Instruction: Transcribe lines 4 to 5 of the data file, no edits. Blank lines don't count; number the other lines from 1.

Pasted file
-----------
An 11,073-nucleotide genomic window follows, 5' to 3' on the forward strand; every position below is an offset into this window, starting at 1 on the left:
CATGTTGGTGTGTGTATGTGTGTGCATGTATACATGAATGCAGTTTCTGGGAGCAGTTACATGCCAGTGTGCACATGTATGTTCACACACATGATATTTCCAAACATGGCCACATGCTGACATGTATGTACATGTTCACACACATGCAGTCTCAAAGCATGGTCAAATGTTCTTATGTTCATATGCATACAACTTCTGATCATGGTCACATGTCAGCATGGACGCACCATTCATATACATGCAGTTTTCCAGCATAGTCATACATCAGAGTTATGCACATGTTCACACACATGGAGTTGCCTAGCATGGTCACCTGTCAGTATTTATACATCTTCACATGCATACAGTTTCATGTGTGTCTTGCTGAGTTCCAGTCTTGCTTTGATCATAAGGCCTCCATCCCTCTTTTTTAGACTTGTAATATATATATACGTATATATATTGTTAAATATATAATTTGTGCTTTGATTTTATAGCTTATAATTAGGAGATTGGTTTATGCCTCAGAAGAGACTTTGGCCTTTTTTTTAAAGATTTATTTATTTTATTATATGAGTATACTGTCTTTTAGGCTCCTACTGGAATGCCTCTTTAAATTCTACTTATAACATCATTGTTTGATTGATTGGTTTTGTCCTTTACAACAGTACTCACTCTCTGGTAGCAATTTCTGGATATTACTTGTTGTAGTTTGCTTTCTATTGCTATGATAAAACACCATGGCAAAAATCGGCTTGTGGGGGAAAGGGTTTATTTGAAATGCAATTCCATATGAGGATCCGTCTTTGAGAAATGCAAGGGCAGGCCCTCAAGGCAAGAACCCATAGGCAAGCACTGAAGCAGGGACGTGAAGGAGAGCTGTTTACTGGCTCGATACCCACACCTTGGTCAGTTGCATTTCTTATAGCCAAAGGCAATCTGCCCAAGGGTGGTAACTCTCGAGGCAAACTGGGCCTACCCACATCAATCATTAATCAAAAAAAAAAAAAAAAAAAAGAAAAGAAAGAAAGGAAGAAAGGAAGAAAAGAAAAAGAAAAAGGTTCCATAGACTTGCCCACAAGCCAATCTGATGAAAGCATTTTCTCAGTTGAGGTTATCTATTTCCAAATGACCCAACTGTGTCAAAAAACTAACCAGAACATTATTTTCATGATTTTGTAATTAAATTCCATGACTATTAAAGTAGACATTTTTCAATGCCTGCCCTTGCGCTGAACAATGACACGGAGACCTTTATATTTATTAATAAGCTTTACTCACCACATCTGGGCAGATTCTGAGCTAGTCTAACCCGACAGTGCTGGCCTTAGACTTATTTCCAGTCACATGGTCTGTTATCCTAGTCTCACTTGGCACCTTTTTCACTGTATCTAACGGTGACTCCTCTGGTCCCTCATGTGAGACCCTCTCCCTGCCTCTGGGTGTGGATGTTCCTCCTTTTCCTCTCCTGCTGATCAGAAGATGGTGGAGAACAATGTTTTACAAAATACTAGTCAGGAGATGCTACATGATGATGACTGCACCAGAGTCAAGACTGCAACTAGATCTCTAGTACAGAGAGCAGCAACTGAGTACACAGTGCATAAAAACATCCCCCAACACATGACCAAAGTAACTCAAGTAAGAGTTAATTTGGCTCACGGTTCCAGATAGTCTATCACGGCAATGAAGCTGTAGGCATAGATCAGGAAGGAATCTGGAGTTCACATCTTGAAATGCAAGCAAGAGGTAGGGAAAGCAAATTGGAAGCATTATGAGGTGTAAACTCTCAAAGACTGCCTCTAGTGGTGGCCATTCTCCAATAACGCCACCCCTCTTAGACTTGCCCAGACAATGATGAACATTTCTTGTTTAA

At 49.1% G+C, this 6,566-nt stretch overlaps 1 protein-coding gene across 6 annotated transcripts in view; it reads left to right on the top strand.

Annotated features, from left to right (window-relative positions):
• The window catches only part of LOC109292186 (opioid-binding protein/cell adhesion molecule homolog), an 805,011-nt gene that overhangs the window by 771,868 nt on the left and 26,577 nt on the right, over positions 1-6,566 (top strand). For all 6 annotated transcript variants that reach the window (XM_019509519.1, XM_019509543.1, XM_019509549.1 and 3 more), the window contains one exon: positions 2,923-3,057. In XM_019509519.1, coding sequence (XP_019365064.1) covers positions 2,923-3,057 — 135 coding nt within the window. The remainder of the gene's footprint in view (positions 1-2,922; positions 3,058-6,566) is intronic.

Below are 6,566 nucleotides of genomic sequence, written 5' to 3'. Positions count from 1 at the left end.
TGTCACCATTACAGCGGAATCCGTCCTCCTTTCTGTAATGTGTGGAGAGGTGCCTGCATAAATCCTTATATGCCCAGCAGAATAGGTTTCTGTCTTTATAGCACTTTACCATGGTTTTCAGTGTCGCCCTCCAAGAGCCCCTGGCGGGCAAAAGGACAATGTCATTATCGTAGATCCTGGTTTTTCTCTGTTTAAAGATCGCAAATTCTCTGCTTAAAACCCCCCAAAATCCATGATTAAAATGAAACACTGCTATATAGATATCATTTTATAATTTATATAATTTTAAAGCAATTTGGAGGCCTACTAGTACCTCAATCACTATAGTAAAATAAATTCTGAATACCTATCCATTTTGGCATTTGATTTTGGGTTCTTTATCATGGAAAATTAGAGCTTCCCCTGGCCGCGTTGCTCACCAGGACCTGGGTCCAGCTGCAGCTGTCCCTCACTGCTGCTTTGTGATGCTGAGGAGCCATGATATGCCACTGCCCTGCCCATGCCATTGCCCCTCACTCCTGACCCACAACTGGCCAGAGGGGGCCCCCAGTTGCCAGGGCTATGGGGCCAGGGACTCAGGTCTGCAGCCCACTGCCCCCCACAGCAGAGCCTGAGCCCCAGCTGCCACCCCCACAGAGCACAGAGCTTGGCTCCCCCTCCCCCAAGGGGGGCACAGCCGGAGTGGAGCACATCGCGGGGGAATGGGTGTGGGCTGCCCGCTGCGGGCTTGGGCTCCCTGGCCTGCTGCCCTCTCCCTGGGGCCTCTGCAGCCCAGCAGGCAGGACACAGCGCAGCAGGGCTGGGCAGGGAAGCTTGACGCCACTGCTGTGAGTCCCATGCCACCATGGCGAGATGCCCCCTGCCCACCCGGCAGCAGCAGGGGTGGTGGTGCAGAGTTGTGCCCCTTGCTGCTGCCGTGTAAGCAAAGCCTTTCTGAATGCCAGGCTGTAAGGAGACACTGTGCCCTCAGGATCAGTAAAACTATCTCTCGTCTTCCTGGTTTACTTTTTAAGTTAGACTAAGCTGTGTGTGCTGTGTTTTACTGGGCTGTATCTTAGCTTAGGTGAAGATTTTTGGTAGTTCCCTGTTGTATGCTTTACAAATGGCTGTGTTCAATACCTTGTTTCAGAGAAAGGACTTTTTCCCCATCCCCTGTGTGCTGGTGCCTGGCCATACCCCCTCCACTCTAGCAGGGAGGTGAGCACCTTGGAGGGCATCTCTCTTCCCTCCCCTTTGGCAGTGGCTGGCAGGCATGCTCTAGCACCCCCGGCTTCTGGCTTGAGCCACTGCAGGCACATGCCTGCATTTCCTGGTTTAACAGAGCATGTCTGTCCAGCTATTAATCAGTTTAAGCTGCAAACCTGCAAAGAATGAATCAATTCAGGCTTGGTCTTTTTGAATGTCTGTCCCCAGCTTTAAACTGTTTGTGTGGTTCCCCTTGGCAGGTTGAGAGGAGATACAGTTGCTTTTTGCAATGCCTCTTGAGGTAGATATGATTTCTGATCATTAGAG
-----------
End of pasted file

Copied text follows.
Annotated features, from left to right (window-relative positions):
• The window catches only part of LOC109292186 (opioid-binding protein/cell adhesion molecule homolog), an 805,011-nt gene that overhangs the window by 771,868 nt on the left and 26,577 nt on the right, over positions 1-6,566 (top strand). For all 6 annotated transcript variants that reach the window (XM_019509519.1, XM_019509543.1, XM_019509549.1 and 3 more), the window contains one exon: positions 2,923-3,057. In XM_019509519.1, coding sequence (XP_019365064.1) covers positions 2,923-3,057 — 135 coding nt within the window. The remainder of the gene's footprint in view (positions 1-2,922; positions 3,058-6,566) is intronic.